By Sarah Lehr
An 1816 London Times editorial decried the waltz as an “indecent foreign dance” rife with “the voluptuous intertwining of the limbs.” Today, popular panic no longer rails against the waltz but rather against grinding. Kenyon’s Title IX office recently placed fliers in Peirce which read, “Grinding: good for making coffee… not good for meeting new people at parties.” Grinding may seem salacious to those unfamiliar with us crazy millennials, but the issue has nothing to do with grinding itself and everything to do with consent. A person or perhaps multiple people recognized just that and took it upon themselves to scrawl notes on the fliers such as “This is shaming!,” and “Don’t police my body! I [heart] to grind!” Kenyon’s Interim Title IX Coodinator Linda Smolak remarked in a statement published on the Thrill that “We are not trying to ‘police’ consensual grinding (or other sexual behavior that is consensual).”
That may be the Title IX office’s true belief, but the fliers are counterproductive. The original fliers present a textbook example of slut-shaming, which is making a person (usually a woman) feel inferior because of her sexual choices. Grinding may not appeal to all Kenyon students, but for those who choose to grind, the experience can be enjoyable and even empowering. It is paternalistic, insulting and frankly creepy for Kenyon to tell adults what kinds of consensual activities are and are not acceptable.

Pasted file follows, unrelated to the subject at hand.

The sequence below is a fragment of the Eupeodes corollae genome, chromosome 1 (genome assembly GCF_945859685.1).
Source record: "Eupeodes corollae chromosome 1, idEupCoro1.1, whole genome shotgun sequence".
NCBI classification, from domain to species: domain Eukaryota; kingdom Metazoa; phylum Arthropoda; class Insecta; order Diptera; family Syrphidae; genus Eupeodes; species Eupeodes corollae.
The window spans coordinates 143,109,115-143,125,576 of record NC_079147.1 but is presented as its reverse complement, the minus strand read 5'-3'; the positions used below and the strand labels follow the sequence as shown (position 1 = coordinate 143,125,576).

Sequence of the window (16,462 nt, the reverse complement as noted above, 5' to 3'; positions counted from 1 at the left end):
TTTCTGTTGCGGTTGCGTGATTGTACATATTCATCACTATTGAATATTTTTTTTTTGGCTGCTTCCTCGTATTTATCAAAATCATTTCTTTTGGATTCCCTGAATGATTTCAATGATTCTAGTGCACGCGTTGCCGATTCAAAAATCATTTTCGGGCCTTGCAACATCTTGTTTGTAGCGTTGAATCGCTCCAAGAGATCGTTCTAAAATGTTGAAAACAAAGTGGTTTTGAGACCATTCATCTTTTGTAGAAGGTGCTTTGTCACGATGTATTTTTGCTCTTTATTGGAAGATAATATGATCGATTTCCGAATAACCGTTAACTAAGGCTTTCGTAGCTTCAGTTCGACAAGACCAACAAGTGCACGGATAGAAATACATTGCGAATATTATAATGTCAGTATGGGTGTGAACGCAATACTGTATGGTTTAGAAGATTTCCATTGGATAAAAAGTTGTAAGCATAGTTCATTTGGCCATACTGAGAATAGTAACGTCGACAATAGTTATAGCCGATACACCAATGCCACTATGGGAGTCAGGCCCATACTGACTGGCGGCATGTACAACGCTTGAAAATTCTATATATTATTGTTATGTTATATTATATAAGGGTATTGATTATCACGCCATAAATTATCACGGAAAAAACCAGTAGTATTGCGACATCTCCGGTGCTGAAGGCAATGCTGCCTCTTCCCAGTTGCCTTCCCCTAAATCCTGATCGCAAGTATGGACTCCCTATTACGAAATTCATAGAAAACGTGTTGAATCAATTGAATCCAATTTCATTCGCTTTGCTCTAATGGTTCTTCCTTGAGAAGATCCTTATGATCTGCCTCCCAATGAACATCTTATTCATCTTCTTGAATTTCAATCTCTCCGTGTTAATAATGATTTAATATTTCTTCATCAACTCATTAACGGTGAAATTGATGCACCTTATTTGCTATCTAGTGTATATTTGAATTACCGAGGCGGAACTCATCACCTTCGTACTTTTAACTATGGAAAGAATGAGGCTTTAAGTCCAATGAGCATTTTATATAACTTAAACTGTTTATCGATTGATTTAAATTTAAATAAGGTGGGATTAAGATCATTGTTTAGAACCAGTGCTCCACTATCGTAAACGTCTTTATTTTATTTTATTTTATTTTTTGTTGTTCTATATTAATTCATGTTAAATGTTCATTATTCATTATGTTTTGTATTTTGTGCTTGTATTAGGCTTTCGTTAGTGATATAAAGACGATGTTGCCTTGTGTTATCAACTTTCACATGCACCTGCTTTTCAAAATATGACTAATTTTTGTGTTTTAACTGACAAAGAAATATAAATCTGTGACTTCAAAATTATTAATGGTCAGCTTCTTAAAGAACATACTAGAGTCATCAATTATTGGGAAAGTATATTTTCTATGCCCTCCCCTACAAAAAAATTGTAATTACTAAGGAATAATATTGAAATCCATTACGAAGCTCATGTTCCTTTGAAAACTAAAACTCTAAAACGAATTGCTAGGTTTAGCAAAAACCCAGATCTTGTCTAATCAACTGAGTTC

Too often, people use so-called “hookup culture” as a scapegoat when explaining sexual assault. Relatedly, Smolak said of the posters: “I did not want to include people who know each other and who want to grind in the message.” In other words, grinding is only OK and consensual when the two parties know each other, and not ever OK between strangers. This is specious reasoning, given that knowing someone is no inoculation against sexual assault. Rape can and does occur within committed relationships. Though I am sure that the Title IX office did not mean to send a victim-blaming message, a potential reading of the fliers might be that a person who is raped by someone they met at a party was “asking for it” because they consented to grinding with a stranger earlier in the night.
Smolak did cite complaints from students about nonconsensual grinding as the impetus for the fliers and she rightly perceives how far-reaching that problem is. Though a person of any gender can be a sexual aggressor, virtually every Kenyon woman is familiar with the deeply gross experience of being at a party and having some dude suddenly start rubbing up against her. To be clear, that type of nonconsensual contact is unacceptable. So how should a prospective grinder approach a potential grindee, particularly a grindee who is a stranger? Ask first. Know that consent cannot be given if either party is too intoxicated to think clearly and that consent can be revoked at any time. It may seem daunting to risk verbal rejection, but it’s infinitely worse to subject another person to feeling violated. It’s not too difficult to say, “Hey, do you wanna dance?”
Sarah Lehr ’15 is an international studies and Spanish major from Wilmette, Il. Contact her at firstname.lastname@example.org.